Keeping business within the communityBy Nick James
June 16, 2008
Nick James is a Whitley-based entrepreneur who has gone from car park attendant to million pound businessman.
He runs Nick-James.com, an online support club for UK entrepreneurs, offering practical training and advice to those looking to start their own online business.
This week Nick voices his support for the Evening Post’s and FSB’s campaign to promote local trade…
I fully back the ‘Keep Trade Local’ campaign. As a Reading businessman, I can see at first hand that local businesses are the lifeblood of the community.
Even running an internet based business like mine, I still rely on a chain of local suppliers to keep my business moving.
I work with small, independent printers, packagers, DVD duplicators and courier services every day. We’re all used to supporting our local pub, but it’s now more important than ever to extend that support to the independent businesses around you.
Keeping trade local is the only way to prevent communities, and local choice, from disappearing.
Much is made of the ‘bottom line’ in business, and rightly so. But business relationships are the most important thing of all.
There is no substitute for building relationships with your suppliers face to face, being able to pop into their premises and put in an order or look through their products.
Investing in business relationships pays dividends; and if you’re running really close to deadline you can always drop in and pick up the products yourself.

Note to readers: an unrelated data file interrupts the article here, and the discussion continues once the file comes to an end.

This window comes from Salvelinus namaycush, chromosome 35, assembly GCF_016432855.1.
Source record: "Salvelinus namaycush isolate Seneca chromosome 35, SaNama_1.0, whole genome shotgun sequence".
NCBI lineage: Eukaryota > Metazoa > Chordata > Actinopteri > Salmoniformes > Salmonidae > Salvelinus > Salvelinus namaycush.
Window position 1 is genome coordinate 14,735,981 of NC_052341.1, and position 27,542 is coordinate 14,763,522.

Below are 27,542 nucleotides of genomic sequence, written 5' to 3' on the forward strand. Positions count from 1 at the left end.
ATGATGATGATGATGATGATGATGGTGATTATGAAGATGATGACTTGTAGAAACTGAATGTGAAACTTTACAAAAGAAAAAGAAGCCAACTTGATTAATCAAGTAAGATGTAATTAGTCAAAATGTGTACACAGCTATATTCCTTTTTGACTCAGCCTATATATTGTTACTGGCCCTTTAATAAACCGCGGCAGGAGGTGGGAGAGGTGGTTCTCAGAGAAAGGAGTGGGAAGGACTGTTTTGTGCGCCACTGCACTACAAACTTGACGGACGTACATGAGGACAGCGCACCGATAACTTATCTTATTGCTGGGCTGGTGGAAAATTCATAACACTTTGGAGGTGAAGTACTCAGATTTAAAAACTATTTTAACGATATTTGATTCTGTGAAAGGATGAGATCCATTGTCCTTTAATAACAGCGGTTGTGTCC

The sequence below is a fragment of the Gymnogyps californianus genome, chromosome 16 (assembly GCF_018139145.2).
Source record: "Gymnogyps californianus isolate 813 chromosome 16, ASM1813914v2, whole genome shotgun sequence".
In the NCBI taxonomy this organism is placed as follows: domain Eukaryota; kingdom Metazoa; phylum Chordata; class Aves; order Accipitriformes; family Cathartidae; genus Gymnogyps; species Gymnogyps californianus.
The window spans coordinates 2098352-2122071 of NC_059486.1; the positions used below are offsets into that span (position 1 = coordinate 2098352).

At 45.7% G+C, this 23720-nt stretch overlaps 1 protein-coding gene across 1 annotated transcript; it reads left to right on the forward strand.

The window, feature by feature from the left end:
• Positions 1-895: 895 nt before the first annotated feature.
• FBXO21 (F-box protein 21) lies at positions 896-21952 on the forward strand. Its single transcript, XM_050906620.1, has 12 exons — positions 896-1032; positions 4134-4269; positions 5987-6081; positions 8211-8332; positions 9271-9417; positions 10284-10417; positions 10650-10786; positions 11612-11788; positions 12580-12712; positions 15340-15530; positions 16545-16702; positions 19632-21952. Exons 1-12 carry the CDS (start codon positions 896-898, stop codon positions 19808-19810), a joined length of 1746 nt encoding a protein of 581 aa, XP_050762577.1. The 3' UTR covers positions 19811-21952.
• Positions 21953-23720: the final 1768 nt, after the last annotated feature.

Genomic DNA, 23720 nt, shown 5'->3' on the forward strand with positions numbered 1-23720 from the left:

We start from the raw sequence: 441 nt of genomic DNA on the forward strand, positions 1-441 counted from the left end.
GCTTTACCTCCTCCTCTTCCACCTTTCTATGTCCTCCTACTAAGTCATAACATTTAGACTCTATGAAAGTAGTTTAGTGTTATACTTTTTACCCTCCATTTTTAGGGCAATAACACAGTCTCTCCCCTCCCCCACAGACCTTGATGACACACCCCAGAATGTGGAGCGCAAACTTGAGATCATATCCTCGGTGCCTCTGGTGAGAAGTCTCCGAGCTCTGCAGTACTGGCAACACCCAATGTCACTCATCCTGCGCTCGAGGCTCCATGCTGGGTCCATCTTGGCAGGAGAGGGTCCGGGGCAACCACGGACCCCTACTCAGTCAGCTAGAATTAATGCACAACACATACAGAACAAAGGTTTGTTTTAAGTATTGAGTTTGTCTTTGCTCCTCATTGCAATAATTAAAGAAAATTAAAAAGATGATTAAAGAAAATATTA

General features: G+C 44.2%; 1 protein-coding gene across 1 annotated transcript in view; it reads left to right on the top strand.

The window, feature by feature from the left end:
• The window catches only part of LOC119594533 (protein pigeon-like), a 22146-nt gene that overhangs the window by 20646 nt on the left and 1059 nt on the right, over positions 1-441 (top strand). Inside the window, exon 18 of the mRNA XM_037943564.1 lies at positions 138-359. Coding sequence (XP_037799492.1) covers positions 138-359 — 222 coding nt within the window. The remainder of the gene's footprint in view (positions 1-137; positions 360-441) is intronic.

Keeping business closer to home makes environmental sense. The mantra ‘Think Global, Act Local’ is used by environmental campaigners to underline the ecological sense of goods travelling less distance and leaving less carbon footprint behind.
Using a local supplier makes sense logistically because there is less transportation and therefore less risk involved.
One of the simplest and most effective marketing ideas I’ve ever come across is the small business co-operative.
Team up with other non-competitive local businesses and agree a strategy of cross promotion.
For example, a local wedding car hire company teams up with a local flower provider and wedding photographer.
These businesses include the others’ promotional material in their marketing activity and share the cost.
That’s strength in numbers and a real network of complimentary services working together for their shared benefit.
If appropriate, feature adverts from local, non-competitive businesses in your shop window in return for advertising space in theirs.
If you can’t do a job, or put right a problem that your client may be having, recommend a local business to deliver the service.
`Personal recommendation is widely recognised as the most powerful weapon in the marketing artillery and a strong, personal recommendation from a trusted local supplier will go a long way.
Encourage other local businesses to repay the favour, of course, or think about offering a discount to customers who are recommended to promote goodwill.
Independent local businesses know their area, and their customers. No international conglomerate can ever compete with the bond of a strong relationship and personal interest in the client.
Make your clientele feel valued as loyal customers and reward them for their trade by introducing a loyalty card.
Or, even better, team up with other local businesses and offer a group loyalty card, adding even more value and recognition to your client trade.
Local businesses need to keep on doing what they do best – and that’s building real relationships with their customers, being aware of local issues and offering unbeatable quality and customer service.